We marched on to find a path forward but building consensus was not easy.
Between 2000 and 2003, we held countless member meetings and hearings on the status of Medicare and how we could come to an agreement to add Part D and bring Medicare into the 21st century.
The gridlock seemed inescapable.
In 2002, the budget allowed for three hundred and fifty billion dollars to reform the Medicare program.
Partisan discord led to three separate proposals being sent to the Senate from House Republicans that were subsequently voted down.   
When I re-took the gavel as chair of the Finance Committee after the 2002 elections, I promised legislation that would address  seniors’ concerns and be bipartisan so that it would pass an almost evenly split Senate.
In the Finance Committee, we went through the important and wide-ranging process of creating what eventually became the Medicare Modernization Act.
I worked across the aisle, across the Capitol and down Pennsylvania Avenue to make sure that the prescription drug and Medicare improvement bill struck the right balance, spending the money allocated to us by President Bush in a fair and equitable way.
A lot had changed in the practice of medicine since Medicare had been signed into law in 1965 and we needed to recognize that.
My friend Senator Baucus and I were able to thoughtfully pull together a package that Medicare by closing a big coverage gap, and doing that in the right way.
The Part D marketplace offered consumers better choice, better coverage and better value.
And it was about time.
I said in 2003, “We all know seniors don’t want politics, they want prescription drugs” and that holds true today.
It’s important to note that just like in the 2000 election, the country took notice.
But, this time it was for our accomplishments, and Republicans gained 4 Senate seats in the 2004 election.

I’m now standing here again, more than fifteen years later, to make that same point.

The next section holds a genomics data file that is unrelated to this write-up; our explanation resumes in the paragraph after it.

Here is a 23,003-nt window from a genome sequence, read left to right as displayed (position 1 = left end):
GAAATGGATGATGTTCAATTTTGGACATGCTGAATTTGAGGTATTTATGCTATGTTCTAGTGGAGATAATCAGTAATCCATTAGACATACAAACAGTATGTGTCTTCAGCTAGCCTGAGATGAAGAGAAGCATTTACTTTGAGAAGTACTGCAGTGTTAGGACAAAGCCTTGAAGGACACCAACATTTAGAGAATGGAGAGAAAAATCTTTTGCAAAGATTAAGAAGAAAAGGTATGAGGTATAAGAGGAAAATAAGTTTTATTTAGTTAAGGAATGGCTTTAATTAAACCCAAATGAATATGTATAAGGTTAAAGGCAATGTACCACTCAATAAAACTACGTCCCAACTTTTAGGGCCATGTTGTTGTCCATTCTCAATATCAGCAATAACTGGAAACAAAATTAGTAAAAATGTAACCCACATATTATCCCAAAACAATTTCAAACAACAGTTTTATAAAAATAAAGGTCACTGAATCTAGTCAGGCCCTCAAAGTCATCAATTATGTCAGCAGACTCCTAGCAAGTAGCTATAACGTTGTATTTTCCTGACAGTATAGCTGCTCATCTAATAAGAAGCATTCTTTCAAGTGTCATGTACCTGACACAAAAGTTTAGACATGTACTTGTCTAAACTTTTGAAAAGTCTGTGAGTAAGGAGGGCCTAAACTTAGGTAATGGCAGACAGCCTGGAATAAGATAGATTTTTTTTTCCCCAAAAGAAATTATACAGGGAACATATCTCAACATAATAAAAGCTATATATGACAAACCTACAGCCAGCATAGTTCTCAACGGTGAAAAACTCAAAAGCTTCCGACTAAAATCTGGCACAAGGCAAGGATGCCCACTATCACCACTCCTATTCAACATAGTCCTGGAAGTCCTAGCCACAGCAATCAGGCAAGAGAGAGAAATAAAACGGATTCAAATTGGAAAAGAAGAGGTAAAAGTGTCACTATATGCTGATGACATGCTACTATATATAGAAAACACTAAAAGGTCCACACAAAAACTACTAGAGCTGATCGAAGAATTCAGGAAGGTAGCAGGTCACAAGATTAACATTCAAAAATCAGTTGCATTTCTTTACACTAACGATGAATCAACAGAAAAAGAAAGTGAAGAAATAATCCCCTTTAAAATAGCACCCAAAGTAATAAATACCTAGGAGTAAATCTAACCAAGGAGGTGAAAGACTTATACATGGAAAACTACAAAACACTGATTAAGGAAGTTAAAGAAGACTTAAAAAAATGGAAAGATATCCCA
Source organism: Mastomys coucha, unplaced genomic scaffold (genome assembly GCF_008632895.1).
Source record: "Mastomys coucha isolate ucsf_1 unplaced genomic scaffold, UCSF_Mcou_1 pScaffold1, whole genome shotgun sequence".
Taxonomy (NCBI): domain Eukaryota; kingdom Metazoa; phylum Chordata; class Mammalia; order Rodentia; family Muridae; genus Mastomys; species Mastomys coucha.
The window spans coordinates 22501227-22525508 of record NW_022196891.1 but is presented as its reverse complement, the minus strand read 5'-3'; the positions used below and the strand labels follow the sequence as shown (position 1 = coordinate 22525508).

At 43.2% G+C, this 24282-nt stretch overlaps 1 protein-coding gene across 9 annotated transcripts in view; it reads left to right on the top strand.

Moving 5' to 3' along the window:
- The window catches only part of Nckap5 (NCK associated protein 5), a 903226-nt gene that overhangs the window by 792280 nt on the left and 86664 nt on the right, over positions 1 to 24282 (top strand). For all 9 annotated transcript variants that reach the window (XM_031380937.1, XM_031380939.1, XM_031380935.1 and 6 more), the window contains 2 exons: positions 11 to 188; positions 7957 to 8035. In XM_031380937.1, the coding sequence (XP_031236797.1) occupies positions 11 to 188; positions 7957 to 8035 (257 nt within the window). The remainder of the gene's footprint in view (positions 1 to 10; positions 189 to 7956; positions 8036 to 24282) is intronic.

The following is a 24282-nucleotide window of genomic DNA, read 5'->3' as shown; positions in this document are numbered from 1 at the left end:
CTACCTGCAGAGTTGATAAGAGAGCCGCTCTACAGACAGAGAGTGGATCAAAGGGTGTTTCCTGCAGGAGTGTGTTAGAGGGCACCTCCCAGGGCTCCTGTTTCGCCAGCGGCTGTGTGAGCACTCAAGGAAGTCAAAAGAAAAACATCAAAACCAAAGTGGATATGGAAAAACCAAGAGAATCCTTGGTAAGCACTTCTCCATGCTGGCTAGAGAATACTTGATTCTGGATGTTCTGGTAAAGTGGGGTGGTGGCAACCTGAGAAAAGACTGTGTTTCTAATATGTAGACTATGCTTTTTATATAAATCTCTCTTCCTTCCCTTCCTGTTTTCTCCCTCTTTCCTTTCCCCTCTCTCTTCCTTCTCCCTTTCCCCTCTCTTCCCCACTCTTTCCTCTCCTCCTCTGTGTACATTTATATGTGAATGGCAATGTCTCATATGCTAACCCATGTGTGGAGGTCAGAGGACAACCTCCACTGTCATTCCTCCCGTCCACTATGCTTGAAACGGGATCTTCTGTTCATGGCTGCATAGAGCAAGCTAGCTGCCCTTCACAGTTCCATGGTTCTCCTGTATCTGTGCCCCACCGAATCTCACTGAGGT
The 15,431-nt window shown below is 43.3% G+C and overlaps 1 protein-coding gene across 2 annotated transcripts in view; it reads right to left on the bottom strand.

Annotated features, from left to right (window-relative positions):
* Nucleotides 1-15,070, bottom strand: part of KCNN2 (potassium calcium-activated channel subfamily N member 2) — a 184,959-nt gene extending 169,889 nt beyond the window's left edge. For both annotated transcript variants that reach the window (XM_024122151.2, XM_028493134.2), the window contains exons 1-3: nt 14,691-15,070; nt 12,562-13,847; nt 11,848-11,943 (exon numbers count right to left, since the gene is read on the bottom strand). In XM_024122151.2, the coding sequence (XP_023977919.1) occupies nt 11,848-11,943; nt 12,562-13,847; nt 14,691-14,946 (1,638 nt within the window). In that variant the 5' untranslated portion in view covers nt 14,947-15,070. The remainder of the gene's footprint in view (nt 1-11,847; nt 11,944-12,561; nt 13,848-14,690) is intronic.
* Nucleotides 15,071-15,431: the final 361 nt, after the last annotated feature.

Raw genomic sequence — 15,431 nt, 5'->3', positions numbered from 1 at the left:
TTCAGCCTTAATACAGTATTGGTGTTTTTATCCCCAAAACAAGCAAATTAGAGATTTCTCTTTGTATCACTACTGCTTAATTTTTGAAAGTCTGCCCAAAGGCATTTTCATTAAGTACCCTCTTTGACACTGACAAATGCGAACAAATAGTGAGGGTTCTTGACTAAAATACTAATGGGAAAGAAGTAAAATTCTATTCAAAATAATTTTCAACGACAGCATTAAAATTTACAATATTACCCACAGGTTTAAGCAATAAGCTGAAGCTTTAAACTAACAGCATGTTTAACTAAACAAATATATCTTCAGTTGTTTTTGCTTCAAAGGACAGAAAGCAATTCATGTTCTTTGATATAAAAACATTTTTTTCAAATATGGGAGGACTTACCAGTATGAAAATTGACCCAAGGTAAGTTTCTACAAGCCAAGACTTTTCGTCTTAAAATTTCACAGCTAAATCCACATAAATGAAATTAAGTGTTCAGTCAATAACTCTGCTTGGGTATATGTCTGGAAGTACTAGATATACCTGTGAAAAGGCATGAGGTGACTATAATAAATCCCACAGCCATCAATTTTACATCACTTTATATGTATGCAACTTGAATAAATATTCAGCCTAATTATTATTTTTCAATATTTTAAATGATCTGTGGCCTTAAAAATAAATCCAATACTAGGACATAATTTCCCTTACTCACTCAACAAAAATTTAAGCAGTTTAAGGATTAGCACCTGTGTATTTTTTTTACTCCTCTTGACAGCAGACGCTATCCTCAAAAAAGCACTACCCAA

It might seem like déjà vu.
America’s seniors don’t care about party politics any more now than they did in 2003. What they care about is having access to affordable medications. 
I’m once again leading a bipartisan effort to enact much needed entitlement reform and once again some of my colleagues on both sides of the aisle are resisting compromise.
Once again, medicine has changed since the last entitlement reform that I led.
Scientific advances have led to many new and more effective treatments.
However, they are often accompanied by high costs.
This means that prescription drug prices have skyrocketed and Americans want Congress to act now so they can afford their lifesaving medications.
Our seniors deserve better than the over five year delay in action we put them through last time.

Congress has been here before.
I personally have been here before.
I have watched the opportunity to help patients slip away.

Now, just like then, Americans want action on entitlement reform.

Now, just like then, the President supports action.
Now, just like then, numerous proposals were floated and ultimately fell short of the finish line.
We have another opportunity to deliver meaningful reforms to help the Part D program adapt to new innovation in the health care world.
The Prescription Drug Pricing Reduction Act of 2019 builds on the successful program we created in 2003.
It will lower beneficiary premiums by $6 billion and lower out of pocket costs by $25 billion.
The bill will implement an out of pocket cap, eliminate excess payments, cap taxpayer subsidies and permanently repeal the donut hole.
It uses market forces to incentivize manufacturers to lower list prices and report more accurate calculations of their rebate obligations.
In short, this is the right bill at the right time. 
We should seize this opportunity to support actions that Americans need now, not five or ten years from now. 
I ask that my colleagues join Senator Wyden and me in our bipartisan effort to lower the cost of prescription drugs.